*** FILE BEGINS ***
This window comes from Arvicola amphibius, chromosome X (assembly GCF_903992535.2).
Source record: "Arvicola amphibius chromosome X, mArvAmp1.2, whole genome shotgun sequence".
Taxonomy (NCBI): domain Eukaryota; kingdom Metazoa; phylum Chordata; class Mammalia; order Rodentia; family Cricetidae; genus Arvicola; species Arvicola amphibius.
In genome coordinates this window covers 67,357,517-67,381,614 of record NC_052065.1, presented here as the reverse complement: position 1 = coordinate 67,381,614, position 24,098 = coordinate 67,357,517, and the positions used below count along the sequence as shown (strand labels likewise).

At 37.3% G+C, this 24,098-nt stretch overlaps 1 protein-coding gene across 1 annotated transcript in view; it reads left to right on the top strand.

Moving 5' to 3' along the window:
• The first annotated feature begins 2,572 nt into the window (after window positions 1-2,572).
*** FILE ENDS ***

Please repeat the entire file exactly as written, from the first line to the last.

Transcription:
This window comes from Arvicola amphibius, chromosome X (assembly GCF_903992535.2).
Source record: "Arvicola amphibius chromosome X, mArvAmp1.2, whole genome shotgun sequence".
Taxonomy (NCBI): domain Eukaryota; kingdom Metazoa; phylum Chordata; class Mammalia; order Rodentia; family Cricetidae; genus Arvicola; species Arvicola amphibius.
In genome coordinates this window covers 67,357,517-67,381,614 of record NC_052065.1, presented here as the reverse complement: position 1 = coordinate 67,381,614, position 24,098 = coordinate 67,357,517, and the positions used below count along the sequence as shown (strand labels likewise).

At 37.3% G+C, this 24,098-nt stretch overlaps 1 protein-coding gene across 1 annotated transcript in view; it reads left to right on the top strand.

Moving 5' to 3' along the window:
• The first annotated feature begins 2,572 nt into the window (after window positions 1-2,572).